Below is Reduvius personatus, the assassin bug, or masked hunter. The name masked hunter is attributed to the nymph which has a sticky body surface which can become covered in debris.
Fully grown adult length is 17 -22 mm. The colour is brown/black. It is common in Europe and the US and adults are commonly seen in June and July. Both adults and nymphs suck the contents of bed bugs, lacewings, earwigs, and anything else they can find.
If handled they can give a painful stab, but do not normally feed on mammal blood, but will take a blood meal from a sleeping human. They are active mainly at night.
Adults can stridulate (produce sound by rubbing body parts together) by rubbing their back against their prosternum (first segment of its thorax). They are usually found around and in houses.
Also in the Reduviidae family is Platymeris rhadamanthus, the Red Spot Assassin from Africa. As its common name suggests it is red or orange and black. This bug can spit up to 30 cm and its saliva can cause intense pain and swelling if it hits the eye or nose. It can kill prey many times its size, and can live for 2 - 3 years. Adults are around 4 cm long, and recently it has become popular as a pet. When kept in captivity it can be fed on worms and crickets.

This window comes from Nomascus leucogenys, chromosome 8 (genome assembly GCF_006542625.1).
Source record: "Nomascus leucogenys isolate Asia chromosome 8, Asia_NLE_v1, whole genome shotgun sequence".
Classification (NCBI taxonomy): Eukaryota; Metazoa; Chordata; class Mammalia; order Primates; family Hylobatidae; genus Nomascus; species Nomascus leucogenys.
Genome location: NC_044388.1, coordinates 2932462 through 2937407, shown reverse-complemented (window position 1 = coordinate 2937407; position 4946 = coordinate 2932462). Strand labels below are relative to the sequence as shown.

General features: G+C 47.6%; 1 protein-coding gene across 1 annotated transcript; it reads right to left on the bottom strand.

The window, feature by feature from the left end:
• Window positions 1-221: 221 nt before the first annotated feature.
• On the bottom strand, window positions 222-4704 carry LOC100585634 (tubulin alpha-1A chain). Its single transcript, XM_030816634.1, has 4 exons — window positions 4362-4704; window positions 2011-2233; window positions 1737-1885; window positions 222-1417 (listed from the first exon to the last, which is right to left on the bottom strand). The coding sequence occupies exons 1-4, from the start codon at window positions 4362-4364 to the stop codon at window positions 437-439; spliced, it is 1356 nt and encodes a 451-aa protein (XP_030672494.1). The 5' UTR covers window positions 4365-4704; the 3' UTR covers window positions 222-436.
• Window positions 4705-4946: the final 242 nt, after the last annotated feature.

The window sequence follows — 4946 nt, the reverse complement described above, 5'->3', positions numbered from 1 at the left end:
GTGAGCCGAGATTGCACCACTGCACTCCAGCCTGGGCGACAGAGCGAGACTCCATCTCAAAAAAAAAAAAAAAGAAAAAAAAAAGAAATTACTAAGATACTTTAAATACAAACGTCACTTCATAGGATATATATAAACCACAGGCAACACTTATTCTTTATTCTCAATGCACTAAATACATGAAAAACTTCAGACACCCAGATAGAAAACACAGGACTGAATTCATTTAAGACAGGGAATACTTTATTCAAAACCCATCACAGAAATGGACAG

Above is a lantern bug, also known as Lanternflies and Lanthorn flies. It was believed that light was produced from the end of the insect's "nose". Lantern bug is just a general name covering over 100 species. This species is found in Sri Lanka.
Above is Fulgora laternaria, a Lantern bug with a number of common names that include, Lantern fly, Peanut-headed lantern fly, and Alligator bug. Its body length can reach 90 mm and its wingspan 150 mm. The peanut-like protuberance can be as long as 15mm, and has false eyes. When disturbed it flashed its other set of false eyes on its hind wings, and just to make sure of seeing off any predator it releases a foul-smelling liquid. Adults fly from June to December and feed on tree sap. It is native to Mexico, Central and South America. The Fulgora genus contains nine species, all fairly similar in appearance.
Some people in Amazonia believe that a bite from this bug is deadly, and that the only way to prevent death after being bitten is to have sex within 24 hours.